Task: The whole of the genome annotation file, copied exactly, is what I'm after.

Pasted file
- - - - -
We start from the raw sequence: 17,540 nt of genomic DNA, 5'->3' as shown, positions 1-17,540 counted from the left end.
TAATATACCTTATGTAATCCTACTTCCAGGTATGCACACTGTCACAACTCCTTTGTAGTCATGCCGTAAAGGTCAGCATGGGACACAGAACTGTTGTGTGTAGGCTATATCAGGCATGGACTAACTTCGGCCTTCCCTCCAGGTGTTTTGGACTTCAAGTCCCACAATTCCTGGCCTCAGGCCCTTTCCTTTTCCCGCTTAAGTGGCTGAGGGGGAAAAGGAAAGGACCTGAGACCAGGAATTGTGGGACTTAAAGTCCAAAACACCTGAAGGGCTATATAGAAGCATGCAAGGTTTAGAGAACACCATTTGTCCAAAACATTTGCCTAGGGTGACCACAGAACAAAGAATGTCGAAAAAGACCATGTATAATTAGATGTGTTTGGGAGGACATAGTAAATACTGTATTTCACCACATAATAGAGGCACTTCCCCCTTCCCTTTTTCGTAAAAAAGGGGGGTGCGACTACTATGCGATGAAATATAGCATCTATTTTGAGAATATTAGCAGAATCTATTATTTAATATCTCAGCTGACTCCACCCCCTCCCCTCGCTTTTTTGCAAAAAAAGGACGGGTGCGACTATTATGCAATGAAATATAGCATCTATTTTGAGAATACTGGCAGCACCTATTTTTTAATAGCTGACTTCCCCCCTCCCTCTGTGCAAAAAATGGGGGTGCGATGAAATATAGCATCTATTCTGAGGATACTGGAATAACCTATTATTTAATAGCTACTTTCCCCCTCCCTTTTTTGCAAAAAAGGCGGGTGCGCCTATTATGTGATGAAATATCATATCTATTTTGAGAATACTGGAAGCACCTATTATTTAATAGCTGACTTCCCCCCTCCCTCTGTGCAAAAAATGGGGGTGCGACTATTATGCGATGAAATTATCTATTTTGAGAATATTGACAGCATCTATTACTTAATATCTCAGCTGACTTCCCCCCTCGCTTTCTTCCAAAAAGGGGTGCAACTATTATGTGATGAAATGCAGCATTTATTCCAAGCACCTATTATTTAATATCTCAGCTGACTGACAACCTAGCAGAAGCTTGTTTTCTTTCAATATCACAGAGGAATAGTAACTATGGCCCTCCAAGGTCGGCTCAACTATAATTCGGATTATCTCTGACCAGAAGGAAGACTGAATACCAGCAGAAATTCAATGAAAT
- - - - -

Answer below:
We start from the raw sequence: 17,540 nt of genomic DNA, 5'->3' as shown, positions 1-17,540 counted from the left end.
TAATATACCTTATGTAATCCTACTTCCAGGTATGCACACTGTCACAACTCCTTTGTAGTCATGCCGTAAAGGTCAGCATGGGACACAGAACTGTTGTGTGTAGGCTATATCAGGCATGGACTAACTTCGGCCTTCCCTCCAGGTGTTTTGGACTTCAAGTCCCACAATTCCTGGCCTCAGGCCCTTTCCTTTTCCCGCTTAAGTGGCTGAGGGGGAAAAGGAAAGGACCTGAGACCAGGAATTGTGGGACTTAAAGTCCAAAACACCTGAAGGGCTATATAGAAGCATGCAAGGTTTAGAGAACACCATTTGTCCAAAACATTTGCCTAGGGTGACCACAGAACAAAGAATGTCGAAAAAGACCATGTATAATTAGATGTGTTTGGGAGGACATAGTAAATACTGTATTTCACCACATAATAGAGGCACTTCCCCCTTCCCTTTTTCGTAAAAAAGGGGGGTGCGACTACTATGCGATGAAATATAGCATCTATTTTGAGAATATTAGCAGAATCTATTATTTAATATCTCAGCTGACTCCACCCCCTCCCCTCGCTTTTTTGCAAAAAAAGGACGGGTGCGACTATTATGCAATGAAATATAGCATCTATTTTGAGAATACTGGCAGCACCTATTTTTTAATAGCTGACTTCCCCCCTCCCTCTGTGCAAAAAATGGGGGTGCGATGAAATATAGCATCTATTCTGAGGATACTGGAATAACCTATTATTTAATAGCTACTTTCCCCCTCCCTTTTTTGCAAAAAAGGCGGGTGCGCCTATTATGTGATGAAATATCATATCTATTTTGAGAATACTGGAAGCACCTATTATTTAATAGCTGACTTCCCCCCTCCCTCTGTGCAAAAAATGGGGGTGCGACTATTATGCGATGAAATTATCTATTTTGAGAATATTGACAGCATCTATTACTTAATATCTCAGCTGACTTCCCCCCTCGCTTTCTTCCAAAAAGGGGTGCAACTATTATGTGATGAAATGCAGCATTTATTCCAAGCACCTATTATTTAATATCTCAGCTGACTGACAACCTAGCAGAAGCTTGTTTTCTTTCAATATCACAGAGGAATAGTAACTATGGCCCTCCAAGGTCGGCTCAACTATAATTCGGATTATCTCTGACCAGAAGGAAGACTGAATACCAGCAGAAATTCAATGAAAT